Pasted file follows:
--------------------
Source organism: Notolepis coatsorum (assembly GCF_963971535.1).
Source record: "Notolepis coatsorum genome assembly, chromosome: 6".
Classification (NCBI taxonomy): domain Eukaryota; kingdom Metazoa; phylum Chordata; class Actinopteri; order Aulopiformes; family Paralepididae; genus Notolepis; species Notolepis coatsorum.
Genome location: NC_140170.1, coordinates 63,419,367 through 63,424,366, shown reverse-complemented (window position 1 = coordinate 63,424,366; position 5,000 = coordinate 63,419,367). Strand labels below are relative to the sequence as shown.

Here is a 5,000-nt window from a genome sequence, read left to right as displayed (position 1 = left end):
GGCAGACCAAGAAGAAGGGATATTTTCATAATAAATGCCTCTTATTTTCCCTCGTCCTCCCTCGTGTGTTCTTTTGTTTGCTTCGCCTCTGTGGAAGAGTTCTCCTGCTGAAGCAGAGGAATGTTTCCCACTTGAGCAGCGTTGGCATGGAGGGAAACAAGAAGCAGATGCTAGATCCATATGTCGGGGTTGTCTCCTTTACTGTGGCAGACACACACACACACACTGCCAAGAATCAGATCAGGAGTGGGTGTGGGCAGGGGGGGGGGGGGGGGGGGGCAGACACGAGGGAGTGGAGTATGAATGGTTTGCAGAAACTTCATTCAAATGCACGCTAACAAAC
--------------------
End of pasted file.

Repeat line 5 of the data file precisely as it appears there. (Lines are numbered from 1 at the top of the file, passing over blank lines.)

Here is a 5,000-nt window from a genome sequence, read left to right as displayed (position 1 = left end):